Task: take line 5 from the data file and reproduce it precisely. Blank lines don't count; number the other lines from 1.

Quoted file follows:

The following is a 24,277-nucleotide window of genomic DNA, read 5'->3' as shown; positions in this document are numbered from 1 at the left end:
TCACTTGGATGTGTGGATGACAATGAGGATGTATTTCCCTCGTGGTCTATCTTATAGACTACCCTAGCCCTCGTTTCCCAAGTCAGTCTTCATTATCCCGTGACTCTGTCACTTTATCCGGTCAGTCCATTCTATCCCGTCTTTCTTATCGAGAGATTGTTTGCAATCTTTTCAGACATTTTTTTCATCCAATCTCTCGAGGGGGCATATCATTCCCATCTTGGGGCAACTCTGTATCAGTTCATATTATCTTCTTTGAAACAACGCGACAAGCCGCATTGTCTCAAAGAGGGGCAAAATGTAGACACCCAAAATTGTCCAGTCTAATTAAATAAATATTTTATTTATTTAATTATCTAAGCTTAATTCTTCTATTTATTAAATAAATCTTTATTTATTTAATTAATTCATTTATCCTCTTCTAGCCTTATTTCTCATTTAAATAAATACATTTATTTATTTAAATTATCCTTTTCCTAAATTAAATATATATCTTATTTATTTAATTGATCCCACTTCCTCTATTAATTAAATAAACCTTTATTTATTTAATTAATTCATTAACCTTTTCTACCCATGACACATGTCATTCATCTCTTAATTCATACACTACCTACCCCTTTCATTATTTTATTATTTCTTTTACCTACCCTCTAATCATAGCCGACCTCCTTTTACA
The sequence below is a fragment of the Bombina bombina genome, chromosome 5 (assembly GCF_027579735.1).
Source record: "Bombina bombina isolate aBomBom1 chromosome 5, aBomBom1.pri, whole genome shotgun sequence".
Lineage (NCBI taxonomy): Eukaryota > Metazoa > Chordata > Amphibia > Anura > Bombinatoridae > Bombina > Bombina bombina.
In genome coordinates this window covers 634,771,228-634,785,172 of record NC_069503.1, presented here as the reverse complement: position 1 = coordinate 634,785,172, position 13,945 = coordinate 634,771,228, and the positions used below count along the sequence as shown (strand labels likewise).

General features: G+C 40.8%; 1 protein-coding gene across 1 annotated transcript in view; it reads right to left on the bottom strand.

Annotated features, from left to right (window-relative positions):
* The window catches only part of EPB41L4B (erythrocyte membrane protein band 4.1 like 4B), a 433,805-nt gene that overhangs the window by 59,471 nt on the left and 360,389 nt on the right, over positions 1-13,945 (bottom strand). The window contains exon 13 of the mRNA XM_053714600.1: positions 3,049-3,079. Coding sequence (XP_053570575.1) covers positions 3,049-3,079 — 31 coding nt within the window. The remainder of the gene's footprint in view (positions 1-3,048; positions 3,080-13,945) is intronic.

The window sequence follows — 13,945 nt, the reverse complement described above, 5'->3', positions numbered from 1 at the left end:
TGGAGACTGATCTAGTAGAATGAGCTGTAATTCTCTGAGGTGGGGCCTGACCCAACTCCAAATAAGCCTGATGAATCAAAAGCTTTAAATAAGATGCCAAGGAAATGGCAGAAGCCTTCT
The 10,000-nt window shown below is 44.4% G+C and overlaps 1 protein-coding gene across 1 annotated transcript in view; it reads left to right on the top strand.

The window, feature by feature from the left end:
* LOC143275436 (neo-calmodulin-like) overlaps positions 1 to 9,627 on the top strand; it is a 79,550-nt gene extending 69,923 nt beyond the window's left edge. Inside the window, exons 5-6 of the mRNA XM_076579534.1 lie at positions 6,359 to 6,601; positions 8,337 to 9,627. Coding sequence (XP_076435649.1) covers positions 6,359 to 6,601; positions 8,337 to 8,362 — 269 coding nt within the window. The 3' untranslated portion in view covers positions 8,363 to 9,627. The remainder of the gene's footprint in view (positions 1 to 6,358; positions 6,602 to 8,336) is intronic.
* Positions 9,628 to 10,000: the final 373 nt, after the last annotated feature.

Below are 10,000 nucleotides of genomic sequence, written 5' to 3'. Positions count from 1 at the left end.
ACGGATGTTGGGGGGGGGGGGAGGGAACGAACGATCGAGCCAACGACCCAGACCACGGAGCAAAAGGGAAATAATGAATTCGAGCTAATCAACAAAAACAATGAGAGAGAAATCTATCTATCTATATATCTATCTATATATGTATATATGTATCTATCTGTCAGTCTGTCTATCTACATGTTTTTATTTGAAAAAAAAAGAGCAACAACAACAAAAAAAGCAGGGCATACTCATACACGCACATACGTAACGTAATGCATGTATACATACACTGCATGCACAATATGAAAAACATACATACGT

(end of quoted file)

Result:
Lineage (NCBI taxonomy): Eukaryota > Metazoa > Chordata > Amphibia > Anura > Bombinatoridae > Bombina > Bombina bombina.